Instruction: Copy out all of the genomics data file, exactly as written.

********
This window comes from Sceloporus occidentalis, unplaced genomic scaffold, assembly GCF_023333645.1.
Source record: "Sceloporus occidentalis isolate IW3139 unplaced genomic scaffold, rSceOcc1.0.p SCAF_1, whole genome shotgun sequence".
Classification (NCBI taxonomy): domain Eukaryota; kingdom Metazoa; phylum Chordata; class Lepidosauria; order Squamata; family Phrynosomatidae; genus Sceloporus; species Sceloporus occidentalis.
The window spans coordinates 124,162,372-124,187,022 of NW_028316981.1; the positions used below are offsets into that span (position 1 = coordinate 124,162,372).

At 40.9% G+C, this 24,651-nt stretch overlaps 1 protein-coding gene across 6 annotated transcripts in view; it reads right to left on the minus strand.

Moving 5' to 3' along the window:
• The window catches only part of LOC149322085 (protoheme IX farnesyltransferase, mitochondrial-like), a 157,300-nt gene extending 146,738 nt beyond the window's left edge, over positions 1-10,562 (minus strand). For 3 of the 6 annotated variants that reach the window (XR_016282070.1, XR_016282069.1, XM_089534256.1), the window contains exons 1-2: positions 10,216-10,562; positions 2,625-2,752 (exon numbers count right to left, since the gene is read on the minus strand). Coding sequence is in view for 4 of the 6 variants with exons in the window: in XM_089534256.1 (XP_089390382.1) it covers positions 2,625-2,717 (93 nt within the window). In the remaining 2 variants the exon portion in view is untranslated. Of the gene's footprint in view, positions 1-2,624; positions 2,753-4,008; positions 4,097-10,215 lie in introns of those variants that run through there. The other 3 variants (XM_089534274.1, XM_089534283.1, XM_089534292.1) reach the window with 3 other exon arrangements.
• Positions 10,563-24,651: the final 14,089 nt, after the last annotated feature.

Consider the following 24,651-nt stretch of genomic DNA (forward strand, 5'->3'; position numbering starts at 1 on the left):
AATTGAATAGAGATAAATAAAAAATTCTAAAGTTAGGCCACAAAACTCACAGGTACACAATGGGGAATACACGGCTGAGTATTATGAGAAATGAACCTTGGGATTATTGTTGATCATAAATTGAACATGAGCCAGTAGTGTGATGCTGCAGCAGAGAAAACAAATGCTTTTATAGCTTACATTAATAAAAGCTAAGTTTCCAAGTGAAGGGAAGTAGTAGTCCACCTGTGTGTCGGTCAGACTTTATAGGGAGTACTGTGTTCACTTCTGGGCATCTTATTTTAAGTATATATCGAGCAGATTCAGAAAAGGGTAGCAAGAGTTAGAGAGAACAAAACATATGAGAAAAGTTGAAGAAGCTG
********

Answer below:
This window comes from Sceloporus occidentalis, unplaced genomic scaffold, assembly GCF_023333645.1.
Source record: "Sceloporus occidentalis isolate IW3139 unplaced genomic scaffold, rSceOcc1.0.p SCAF_1, whole genome shotgun sequence".
Classification (NCBI taxonomy): domain Eukaryota; kingdom Metazoa; phylum Chordata; class Lepidosauria; order Squamata; family Phrynosomatidae; genus Sceloporus; species Sceloporus occidentalis.
The window spans coordinates 124,162,372-124,187,022 of NW_028316981.1; the positions used below are offsets into that span (position 1 = coordinate 124,162,372).

At 40.9% G+C, this 24,651-nt stretch overlaps 1 protein-coding gene across 6 annotated transcripts in view; it reads right to left on the minus strand.

Moving 5' to 3' along the window:
• The window catches only part of LOC149322085 (protoheme IX farnesyltransferase, mitochondrial-like), a 157,300-nt gene extending 146,738 nt beyond the window's left edge, over positions 1-10,562 (minus strand). For 3 of the 6 annotated variants that reach the window (XR_016282070.1, XR_016282069.1, XM_089534256.1), the window contains exons 1-2: positions 10,216-10,562; positions 2,625-2,752 (exon numbers count right to left, since the gene is read on the minus strand). Coding sequence is in view for 4 of the 6 variants with exons in the window: in XM_089534256.1 (XP_089390382.1) it covers positions 2,625-2,717 (93 nt within the window). In the remaining 2 variants the exon portion in view is untranslated. Of the gene's footprint in view, positions 1-2,624; positions 2,753-4,008; positions 4,097-10,215 lie in introns of those variants that run through there. The other 3 variants (XM_089534274.1, XM_089534283.1, XM_089534292.1) reach the window with 3 other exon arrangements.
• Positions 10,563-24,651: the final 14,089 nt, after the last annotated feature.

Consider the following 24,651-nt stretch of genomic DNA (forward strand, 5'->3'; position numbering starts at 1 on the left):
AATTGAATAGAGATAAATAAAAAATTCTAAAGTTAGGCCACAAAACTCACAGGTACACAATGGGGAATACACGGCTGAGTATTATGAGAAATGAACCTTGGGATTATTGTTGATCATAAATTGAACATGAGCCAGTAGTGTGATGCTGCAGCAGAGAAAACAAATGCTTTTATAGCTTACATTAATAAAAGCTAAGTTTCCAAGTGAAGGGAAGTAGTAGTCCACCTGTGTGTCGGTCAGACTTTATAGGGAGTACTGTGTTCACTTCTGGGCATCTTATTTTAAGTATATATCGAGCAGATTCAGAAAAGGGTAGCAAGAGTTAGAGAGAACAAAACATATGAGAAAAGTTGAAGAAGCTG